Opinion: Health inspector spoiled fun at Cortland Arts and Wine Festival

Editor's Note: The following is an opinion piece submitted by Mike and Lee Joyner, of McGraw.

As always, alternative or dissenting viewpoints are welcome. Submit guest columns to Editor Peter Blanchard at pblanchard@cortlandvoice.com.


Firstly, I would like prefix our thoughts on the perspective my wife and I have of this fair city of Cortland.

My wife, a native Pennsylvanian, and I, hailing from North Syracuse, made Cortland our home back in 2000. We have come to love the seven valleys and the great resources the county, city and surrounding towns have to offer. We applaud the various agencies, planners, marketing and sales professionals and elected officials that facilitate and fund the cultural events in our little neck of the woods in upstate New York.

We are huge fans of New York dairy products, produce, wines and craft beers. Since making Cortland our home, we look forward to Chillibration, Taste of Cortland, the summer music series, the Arts & Wine Festival and so many other events that are typical of much larger cities and demographics. Hats off to all those that contribute to the betterment of Cortland.

With the refocusing of our area to bolster tourism as a gateway to the Finger Lakes wine country region, we are pleased to see the success of local businesses. The eateries, craft beer and wine tasting — along with three and four nights of live music each week — make it a destination to spend time in our fair city. It is progress we are happy to partake in. As a local business owner, I try to frequent different businesses each week as a member of our community.

With much efforts expended to make this progress, the witnessing of harassment of vendors from a local government agency employee this past weekend at the Cortland Arts and Wine festival is something we find unprofessional and counterproductive.

Local residents enjoy a round of wine at the shade tent on Saturday. Photo by John Fuller.

Local residents enjoy a round of wine at the shade tent on Saturday. Photo by John Fuller.

In this particular incident, we witnessed a health inspector conducting inspections at noon — during peak hours — and, it was, in our opinion, to harass local vendors.

We are appreciative of the work done to ensure food safety and the protection of the public at large. All good and necessary; however, we understand that these inspections are to be conducted at off-peak hours and not within the purview of the public.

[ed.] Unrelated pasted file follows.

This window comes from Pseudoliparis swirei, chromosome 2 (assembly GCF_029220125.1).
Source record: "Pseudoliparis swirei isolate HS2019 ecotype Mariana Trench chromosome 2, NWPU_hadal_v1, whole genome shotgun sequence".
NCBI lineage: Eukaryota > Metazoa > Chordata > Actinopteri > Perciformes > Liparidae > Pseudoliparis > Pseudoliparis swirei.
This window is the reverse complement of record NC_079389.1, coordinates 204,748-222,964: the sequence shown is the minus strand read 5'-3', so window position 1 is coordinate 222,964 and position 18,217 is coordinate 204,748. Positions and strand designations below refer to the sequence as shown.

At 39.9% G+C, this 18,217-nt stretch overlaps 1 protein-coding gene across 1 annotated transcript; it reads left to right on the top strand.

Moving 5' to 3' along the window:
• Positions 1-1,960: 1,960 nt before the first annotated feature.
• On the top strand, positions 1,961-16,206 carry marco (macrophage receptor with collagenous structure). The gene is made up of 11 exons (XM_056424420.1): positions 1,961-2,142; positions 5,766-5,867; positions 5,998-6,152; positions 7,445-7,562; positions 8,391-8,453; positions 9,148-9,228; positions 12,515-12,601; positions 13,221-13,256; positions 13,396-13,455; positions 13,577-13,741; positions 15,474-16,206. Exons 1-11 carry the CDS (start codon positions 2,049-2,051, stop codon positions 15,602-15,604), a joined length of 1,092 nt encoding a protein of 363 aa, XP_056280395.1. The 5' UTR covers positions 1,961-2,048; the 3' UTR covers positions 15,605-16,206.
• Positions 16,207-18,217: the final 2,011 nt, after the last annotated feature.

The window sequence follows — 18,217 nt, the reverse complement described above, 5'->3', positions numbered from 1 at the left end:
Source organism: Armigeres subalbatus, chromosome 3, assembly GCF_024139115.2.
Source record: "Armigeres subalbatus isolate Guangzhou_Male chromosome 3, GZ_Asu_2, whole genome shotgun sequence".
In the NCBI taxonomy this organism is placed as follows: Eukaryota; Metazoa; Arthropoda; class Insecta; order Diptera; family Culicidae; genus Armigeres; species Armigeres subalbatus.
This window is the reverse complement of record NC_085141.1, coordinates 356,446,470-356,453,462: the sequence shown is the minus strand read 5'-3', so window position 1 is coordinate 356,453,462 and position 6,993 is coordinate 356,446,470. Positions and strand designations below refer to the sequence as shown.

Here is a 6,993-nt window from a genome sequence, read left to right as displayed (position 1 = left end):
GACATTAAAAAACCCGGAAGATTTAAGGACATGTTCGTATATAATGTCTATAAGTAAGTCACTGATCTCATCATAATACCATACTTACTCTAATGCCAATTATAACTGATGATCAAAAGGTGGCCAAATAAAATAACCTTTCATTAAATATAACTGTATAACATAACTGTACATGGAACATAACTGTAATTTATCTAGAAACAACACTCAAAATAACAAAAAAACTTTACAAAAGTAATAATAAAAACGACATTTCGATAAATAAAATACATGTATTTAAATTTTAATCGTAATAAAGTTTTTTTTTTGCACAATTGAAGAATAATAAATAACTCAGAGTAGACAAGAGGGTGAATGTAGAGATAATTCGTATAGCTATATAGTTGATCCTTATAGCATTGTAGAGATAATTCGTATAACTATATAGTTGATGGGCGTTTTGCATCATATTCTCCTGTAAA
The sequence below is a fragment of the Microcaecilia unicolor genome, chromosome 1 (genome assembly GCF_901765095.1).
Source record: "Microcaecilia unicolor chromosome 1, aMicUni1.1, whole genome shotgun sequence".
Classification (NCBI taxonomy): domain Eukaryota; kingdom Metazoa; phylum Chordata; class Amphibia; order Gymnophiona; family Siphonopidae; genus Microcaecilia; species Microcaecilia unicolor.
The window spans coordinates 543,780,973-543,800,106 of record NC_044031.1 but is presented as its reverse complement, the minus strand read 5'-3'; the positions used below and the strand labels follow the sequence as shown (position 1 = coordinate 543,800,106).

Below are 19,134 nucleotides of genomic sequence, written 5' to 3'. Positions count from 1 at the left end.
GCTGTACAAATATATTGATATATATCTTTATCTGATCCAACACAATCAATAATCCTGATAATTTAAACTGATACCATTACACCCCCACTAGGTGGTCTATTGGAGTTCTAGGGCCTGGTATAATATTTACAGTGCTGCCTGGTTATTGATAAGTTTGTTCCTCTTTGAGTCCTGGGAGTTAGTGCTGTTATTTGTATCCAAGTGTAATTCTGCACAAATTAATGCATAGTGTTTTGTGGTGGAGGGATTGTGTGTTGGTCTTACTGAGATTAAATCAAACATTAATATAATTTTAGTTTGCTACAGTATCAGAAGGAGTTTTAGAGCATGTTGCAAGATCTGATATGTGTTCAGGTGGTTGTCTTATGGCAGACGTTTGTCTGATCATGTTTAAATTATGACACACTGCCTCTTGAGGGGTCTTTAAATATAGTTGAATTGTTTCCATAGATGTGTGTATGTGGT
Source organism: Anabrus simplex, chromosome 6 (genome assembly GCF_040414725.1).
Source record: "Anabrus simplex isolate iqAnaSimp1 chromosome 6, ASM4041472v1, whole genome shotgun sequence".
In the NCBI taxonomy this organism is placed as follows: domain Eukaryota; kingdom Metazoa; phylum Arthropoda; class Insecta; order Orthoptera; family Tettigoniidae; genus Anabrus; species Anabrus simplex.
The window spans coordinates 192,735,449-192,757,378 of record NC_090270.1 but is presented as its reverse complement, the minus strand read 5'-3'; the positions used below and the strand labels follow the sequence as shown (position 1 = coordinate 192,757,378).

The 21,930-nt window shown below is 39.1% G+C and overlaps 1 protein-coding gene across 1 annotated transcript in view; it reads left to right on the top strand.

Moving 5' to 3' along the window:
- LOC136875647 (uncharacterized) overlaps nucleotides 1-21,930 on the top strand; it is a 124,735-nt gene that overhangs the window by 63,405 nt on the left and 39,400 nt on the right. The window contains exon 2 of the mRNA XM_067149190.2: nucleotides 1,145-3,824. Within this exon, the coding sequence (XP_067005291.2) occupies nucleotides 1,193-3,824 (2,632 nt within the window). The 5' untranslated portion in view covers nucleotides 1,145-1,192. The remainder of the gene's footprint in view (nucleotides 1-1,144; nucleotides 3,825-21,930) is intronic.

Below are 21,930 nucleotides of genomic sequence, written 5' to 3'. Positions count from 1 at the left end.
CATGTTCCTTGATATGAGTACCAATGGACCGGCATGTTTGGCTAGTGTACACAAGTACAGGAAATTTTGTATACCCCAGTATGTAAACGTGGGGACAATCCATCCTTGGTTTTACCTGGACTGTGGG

We will not name the vendor here, but we have enjoyed their offerings in the past, and to watch this inspector prodding and poking the meats and food we were in the process of ordering was, in our opinion, an intentional harassment of the vendor.

The inspector was interfering with the workflow of the vendor serving us, clearly uncalled for. The inspector moved on to other vendors during the lunch hour. After we ate, we returned to express our observations to the owner of the eatery. Had we not known the vendor from past experience as a customer, we would have gotten the impression something was amiss as to why were they being targeted.

It is uncalled for to discourage or turn away potential customers to a thriving small business. Small business is hard enough to make successful without this type of behavior from our local agencies.

Is this the Department of Health’s idea of promoting Cortland at an event? Clearly unprofessional conduct, and flies in the face of every person behind promoting the best we have to offer as a community.

Do we want to ensure eateries abide by health codes? Absolutely. Does it need to be done in a manner akin to a shake down, in front of customers?  I think it is a fair request that those paid by our tax dollars provide their services in a manner that is professional, serves the interests of our citizens and in keeping with a business friendly environment.

Mike & Lee Joyner
McGraw, NY